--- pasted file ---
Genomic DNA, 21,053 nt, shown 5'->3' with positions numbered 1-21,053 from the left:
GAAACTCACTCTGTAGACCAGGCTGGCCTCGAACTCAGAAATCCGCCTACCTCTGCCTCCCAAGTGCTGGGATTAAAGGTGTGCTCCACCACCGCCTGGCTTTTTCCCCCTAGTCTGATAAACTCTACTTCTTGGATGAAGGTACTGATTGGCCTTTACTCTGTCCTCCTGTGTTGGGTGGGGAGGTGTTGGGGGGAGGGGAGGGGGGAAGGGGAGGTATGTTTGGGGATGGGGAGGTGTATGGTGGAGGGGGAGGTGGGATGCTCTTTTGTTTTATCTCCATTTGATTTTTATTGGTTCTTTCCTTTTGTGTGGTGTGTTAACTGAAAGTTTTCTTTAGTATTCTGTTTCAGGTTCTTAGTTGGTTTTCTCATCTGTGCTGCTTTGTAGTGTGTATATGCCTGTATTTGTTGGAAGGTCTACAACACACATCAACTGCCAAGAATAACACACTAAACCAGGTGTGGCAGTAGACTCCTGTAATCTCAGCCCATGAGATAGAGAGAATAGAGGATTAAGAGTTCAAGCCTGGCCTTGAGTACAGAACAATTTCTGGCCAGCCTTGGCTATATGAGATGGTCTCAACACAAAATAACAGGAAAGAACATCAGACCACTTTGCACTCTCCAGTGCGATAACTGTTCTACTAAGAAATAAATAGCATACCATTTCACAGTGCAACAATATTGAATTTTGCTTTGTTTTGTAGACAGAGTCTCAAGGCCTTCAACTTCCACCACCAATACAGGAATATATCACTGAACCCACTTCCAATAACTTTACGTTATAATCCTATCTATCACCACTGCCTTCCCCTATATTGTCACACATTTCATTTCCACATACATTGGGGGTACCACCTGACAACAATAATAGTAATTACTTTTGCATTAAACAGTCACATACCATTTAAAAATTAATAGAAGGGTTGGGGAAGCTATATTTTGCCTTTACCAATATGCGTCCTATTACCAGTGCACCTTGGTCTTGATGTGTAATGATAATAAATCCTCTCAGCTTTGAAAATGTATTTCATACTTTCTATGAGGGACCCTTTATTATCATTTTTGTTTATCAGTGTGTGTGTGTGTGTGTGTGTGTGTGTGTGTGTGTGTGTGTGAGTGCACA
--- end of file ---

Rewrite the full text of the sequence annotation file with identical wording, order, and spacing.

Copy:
Genomic DNA, 21,053 nt, shown 5'->3' with positions numbered 1-21,053 from the left:
GAAACTCACTCTGTAGACCAGGCTGGCCTCGAACTCAGAAATCCGCCTACCTCTGCCTCCCAAGTGCTGGGATTAAAGGTGTGCTCCACCACCGCCTGGCTTTTTCCCCCTAGTCTGATAAACTCTACTTCTTGGATGAAGGTACTGATTGGCCTTTACTCTGTCCTCCTGTGTTGGGTGGGGAGGTGTTGGGGGGAGGGGAGGGGGGAAGGGGAGGTATGTTTGGGGATGGGGAGGTGTATGGTGGAGGGGGAGGTGGGATGCTCTTTTGTTTTATCTCCATTTGATTTTTATTGGTTCTTTCCTTTTGTGTGGTGTGTTAACTGAAAGTTTTCTTTAGTATTCTGTTTCAGGTTCTTAGTTGGTTTTCTCATCTGTGCTGCTTTGTAGTGTGTATATGCCTGTATTTGTTGGAAGGTCTACAACACACATCAACTGCCAAGAATAACACACTAAACCAGGTGTGGCAGTAGACTCCTGTAATCTCAGCCCATGAGATAGAGAGAATAGAGGATTAAGAGTTCAAGCCTGGCCTTGAGTACAGAACAATTTCTGGCCAGCCTTGGCTATATGAGATGGTCTCAACACAAAATAACAGGAAAGAACATCAGACCACTTTGCACTCTCCAGTGCGATAACTGTTCTACTAAGAAATAAATAGCATACCATTTCACAGTGCAACAATATTGAATTTTGCTTTGTTTTGTAGACAGAGTCTCAAGGCCTTCAACTTCCACCACCAATACAGGAATATATCACTGAACCCACTTCCAATAACTTTACGTTATAATCCTATCTATCACCACTGCCTTCCCCTATATTGTCACACATTTCATTTCCACATACATTGGGGGTACCACCTGACAACAATAATAGTAATTACTTTTGCATTAAACAGTCACATACCATTTAAAAATTAATAGAAGGGTTGGGGAAGCTATATTTTGCCTTTACCAATATGCGTCCTATTACCAGTGCACCTTGGTCTTGATGTGTAATGATAATAAATCCTCTCAGCTTTGAAAATGTATTTCATACTTTCTATGAGGGACCCTTTATTATCATTTTTGTTTATCAGTGTGTGTGTGTGTGTGTGTGTGTGTGTGTGTGTGTGTGTGTGAGTGCACA